Russia said it was dissatisfied with the way the ICC approached the conflict with Georgia in 2008 and accused the court of being one-sided and negligent about aggression committed by other parties, including the killing of Russian peacekeepers which was left to local courts under Georgian jurisdiction to investigate.
But Russia may also be voicing displeasure with an ICC report earlier this week which did not recognize the referendum voted by Crimea to join Russia and instead classified it as a military conflict.
Russia’s move comes a week after several African nations including South Africa withdrew from the ICC having accused it of being subjective and unfairly targeting their continent.
Meanwhile, the Pentagon has rejected as unwarranted and inappropriate findings of the ICC chief prosecutor that US troops may have committed war crimes in their treatment of prisoners during the occupation of Afghanistan.
“Members of US armed forces appear to have subjected at least 61 detained persons to torture, cruel treatment, outrages upon personal dignity on the territory of Afghanistan between 1 May 2003 and 31 December 2014,” the report said.
An Israeli appeal court has ordered the re-arrest of a British citizen after he was cleared of assisting terrorist organisations by a military court, Anadolu reported on Friday.
It was alleged that the “confession” of Faiz Mahmoud Ahmed Sherari, a 49 year-old British-Lebanese citizen, was obtained by “coercion” by the internal security agency Shin Bet. He was arrested during a four-day visit to the West Bank in September and accused of providing cash and mobile phones to Hamas, the Guardian said in a previous report.
Israel Radio said that the court of appeal challenged the ruling of the first court in the occupied West Bank. It did not say what will happen to Sherari.
The judge in the trial earlier this month, Lieutenant Colonel Azriel Levy, criticised the pressure put on Sherari by Shin Bet, noting that his rights had been violated. Reports revealed that he had been handcuffed painfully for an extended period as well as threatened. He was also prevented from seeing lawyer.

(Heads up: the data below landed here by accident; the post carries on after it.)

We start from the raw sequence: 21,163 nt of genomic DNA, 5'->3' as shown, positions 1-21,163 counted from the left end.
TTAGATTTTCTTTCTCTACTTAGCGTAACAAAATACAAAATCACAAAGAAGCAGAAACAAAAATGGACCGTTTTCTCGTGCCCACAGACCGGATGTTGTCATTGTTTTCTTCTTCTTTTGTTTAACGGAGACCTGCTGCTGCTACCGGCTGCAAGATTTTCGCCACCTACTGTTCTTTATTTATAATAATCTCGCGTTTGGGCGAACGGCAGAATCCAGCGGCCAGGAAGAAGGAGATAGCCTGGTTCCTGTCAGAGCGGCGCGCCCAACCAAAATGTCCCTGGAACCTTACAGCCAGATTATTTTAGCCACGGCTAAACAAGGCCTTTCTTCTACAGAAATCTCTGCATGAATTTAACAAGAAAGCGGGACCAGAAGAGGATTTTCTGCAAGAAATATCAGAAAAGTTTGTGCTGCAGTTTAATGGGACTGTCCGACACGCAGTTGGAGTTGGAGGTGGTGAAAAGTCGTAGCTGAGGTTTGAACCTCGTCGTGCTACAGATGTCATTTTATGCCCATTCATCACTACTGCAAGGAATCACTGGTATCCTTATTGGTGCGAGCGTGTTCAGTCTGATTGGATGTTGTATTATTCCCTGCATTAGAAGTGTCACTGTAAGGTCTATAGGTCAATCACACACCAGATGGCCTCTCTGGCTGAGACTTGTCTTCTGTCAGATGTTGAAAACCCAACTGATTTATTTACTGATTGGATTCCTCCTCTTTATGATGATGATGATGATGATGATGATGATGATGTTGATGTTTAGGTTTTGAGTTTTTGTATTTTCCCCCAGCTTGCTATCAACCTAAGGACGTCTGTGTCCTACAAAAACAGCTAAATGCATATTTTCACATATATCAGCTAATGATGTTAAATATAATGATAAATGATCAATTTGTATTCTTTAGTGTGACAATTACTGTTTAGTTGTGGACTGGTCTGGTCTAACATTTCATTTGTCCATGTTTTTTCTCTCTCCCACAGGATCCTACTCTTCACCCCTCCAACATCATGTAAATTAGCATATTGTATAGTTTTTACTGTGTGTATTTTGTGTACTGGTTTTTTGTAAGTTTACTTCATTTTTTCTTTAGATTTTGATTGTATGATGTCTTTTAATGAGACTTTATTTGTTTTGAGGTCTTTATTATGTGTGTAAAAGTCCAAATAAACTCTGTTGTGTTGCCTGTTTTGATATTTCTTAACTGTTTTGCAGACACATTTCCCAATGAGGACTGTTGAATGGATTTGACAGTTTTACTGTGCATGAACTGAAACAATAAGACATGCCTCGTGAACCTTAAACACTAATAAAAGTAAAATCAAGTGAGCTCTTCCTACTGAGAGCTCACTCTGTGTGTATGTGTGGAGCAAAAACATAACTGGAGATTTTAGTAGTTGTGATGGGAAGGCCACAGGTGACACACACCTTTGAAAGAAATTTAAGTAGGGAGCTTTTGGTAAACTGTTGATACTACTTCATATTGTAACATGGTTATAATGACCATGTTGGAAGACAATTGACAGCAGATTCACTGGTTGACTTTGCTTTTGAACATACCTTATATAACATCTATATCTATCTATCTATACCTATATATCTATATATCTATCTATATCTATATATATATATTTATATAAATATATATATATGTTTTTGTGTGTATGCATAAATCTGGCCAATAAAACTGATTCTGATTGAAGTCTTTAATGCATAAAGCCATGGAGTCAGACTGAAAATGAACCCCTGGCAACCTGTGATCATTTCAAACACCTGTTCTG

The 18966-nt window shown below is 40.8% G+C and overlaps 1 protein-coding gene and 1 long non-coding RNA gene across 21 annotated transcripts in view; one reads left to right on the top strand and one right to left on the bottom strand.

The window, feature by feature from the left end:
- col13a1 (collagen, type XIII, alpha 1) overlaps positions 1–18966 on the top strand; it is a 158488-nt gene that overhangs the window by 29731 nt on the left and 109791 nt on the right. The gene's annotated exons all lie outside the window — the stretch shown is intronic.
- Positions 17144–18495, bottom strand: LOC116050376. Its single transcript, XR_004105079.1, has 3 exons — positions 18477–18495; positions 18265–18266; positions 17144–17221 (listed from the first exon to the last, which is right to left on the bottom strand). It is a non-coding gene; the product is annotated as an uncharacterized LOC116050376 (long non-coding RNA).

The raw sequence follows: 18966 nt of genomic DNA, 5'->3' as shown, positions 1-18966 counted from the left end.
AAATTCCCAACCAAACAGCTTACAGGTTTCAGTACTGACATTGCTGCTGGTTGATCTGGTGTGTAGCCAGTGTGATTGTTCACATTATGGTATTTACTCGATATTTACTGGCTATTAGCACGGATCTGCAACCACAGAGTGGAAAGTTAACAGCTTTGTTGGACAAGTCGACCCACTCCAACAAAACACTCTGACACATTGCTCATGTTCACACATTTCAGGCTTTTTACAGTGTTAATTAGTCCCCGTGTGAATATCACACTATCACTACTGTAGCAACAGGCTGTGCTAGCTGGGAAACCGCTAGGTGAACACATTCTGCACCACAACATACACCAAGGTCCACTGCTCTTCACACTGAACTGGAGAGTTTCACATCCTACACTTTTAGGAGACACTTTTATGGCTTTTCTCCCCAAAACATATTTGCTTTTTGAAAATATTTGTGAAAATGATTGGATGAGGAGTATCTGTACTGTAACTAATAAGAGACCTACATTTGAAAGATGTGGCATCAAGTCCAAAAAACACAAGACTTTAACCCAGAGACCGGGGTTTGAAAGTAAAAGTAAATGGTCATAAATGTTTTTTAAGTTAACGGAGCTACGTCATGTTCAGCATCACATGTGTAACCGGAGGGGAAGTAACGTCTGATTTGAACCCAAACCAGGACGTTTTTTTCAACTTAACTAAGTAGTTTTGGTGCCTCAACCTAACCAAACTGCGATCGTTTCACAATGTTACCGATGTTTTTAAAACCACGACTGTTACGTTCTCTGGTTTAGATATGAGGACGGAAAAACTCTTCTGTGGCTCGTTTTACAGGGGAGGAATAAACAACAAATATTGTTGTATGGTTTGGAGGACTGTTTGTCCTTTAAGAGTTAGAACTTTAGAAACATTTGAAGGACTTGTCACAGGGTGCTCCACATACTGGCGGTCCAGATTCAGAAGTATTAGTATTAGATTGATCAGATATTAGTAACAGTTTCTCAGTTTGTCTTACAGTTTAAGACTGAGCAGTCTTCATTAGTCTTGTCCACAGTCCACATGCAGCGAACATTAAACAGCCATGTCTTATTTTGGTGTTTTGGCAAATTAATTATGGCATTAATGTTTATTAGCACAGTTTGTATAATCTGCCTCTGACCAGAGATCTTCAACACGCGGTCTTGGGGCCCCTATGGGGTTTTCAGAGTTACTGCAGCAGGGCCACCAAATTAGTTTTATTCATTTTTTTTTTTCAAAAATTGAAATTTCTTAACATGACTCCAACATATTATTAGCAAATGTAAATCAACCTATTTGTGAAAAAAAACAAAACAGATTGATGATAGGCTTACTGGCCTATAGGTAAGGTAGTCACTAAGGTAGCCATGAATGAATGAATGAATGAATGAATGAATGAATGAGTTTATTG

“There is no doubt that the defendant’s confession, which was given an hour after the end of his Shin Bet interrogation, was dramatically influenced by the method of interrogation,” the judge said in his ruling. “This included pained and prolonged shackling, threats and a blatant exploitation of the defendant’s demonstrated weakness.”
Leading Palestinian BDS activist and organizer Salah Khawaja was ordered to an additional eight days of interrogation at a hearing at the Israeli military court in Petah Tikva on Wednesday, 9 November, where he was kept blindfolded throughout the hearing.
Khawaja, 45, the Secretary of the Boycott, Divestment and Sanctions National Committee (BNC) and a leader of the Palestinian Grassroots Anti-Apartheid Wall Campaign (Stop the Wall), was seized from his home on 26 October by Israeli occupation military forces. Since that time, he has been held under interrogation in Petah Tikva and barred from speaking with a lawyer.
His lawyer, Jehad Abu Raya, attended the military court hearing only to continue to be prohibited to speak with his client. Abu Raya noted that Khawaja “looked like he was emerging from a grave” and that he was blindfolded throughout the hearing. In 15 days, Israeli intelligence have conducted 27 rounds of “practically non-stop interrogation” with Salah, reported the Stop the Wall Campaign. In fact, Abu Raya noted that Khawaja has lost weight and is visibly sleep deprived and suffering the effects of over two weeks of ill-treatment and duress.
Front Line Defenders, Unadikum and Stop the Wall have issued calls for action in support of Khawaja and urging international attention to support this case of a Palestinian human rights defender targeted for his activism. … More